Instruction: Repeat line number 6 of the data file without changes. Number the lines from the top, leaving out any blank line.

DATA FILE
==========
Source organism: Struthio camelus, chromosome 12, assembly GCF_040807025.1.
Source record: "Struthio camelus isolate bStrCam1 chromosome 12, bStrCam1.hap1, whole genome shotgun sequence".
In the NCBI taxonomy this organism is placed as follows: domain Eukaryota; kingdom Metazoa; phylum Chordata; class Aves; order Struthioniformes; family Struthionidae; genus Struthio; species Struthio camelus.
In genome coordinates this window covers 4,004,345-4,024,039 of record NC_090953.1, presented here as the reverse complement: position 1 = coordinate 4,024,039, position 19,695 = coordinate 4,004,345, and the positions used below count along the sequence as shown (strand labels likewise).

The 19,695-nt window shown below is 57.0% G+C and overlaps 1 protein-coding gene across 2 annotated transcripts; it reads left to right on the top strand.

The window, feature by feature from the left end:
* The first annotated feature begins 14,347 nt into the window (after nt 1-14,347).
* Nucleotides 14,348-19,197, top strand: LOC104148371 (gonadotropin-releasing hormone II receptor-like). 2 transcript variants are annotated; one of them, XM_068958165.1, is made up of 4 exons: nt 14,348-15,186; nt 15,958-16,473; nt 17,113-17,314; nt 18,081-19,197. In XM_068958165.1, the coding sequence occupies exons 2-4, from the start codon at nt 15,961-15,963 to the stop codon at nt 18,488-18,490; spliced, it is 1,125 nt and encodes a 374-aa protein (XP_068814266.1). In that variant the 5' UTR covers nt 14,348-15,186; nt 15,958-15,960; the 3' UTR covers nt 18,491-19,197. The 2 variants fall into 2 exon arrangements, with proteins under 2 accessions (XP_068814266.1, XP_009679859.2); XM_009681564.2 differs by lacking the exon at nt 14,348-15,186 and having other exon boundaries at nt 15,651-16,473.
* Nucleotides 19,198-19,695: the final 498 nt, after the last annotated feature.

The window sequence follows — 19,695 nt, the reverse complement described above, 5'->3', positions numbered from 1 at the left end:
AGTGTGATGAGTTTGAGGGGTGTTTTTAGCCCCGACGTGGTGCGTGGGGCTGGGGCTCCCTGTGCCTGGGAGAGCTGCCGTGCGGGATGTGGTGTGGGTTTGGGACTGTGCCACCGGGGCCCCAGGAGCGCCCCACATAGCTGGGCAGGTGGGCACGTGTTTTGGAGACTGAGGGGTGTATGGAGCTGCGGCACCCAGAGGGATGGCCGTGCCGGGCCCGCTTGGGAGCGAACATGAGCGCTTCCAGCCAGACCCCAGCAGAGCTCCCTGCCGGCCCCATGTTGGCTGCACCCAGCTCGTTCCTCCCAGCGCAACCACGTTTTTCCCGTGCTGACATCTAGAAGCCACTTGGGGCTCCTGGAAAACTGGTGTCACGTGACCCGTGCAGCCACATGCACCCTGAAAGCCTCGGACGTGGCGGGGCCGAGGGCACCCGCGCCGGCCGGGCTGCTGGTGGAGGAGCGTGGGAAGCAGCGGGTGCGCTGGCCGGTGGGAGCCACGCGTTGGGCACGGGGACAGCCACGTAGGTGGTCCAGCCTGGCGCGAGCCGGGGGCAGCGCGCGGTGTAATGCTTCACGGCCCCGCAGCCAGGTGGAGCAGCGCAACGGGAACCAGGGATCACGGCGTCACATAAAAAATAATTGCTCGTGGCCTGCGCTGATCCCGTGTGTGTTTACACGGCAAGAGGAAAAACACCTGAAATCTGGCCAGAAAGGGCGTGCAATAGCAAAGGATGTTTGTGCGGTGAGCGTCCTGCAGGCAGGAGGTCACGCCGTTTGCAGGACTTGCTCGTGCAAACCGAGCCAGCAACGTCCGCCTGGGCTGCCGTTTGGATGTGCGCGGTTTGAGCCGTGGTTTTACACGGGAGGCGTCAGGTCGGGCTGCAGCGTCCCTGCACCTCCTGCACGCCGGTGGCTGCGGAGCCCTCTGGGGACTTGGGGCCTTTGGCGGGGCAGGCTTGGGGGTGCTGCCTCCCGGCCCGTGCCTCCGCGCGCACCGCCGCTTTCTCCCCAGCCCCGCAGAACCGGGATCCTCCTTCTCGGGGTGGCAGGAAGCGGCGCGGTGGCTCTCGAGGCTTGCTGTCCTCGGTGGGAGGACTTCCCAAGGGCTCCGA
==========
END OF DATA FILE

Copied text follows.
The window, feature by feature from the left end: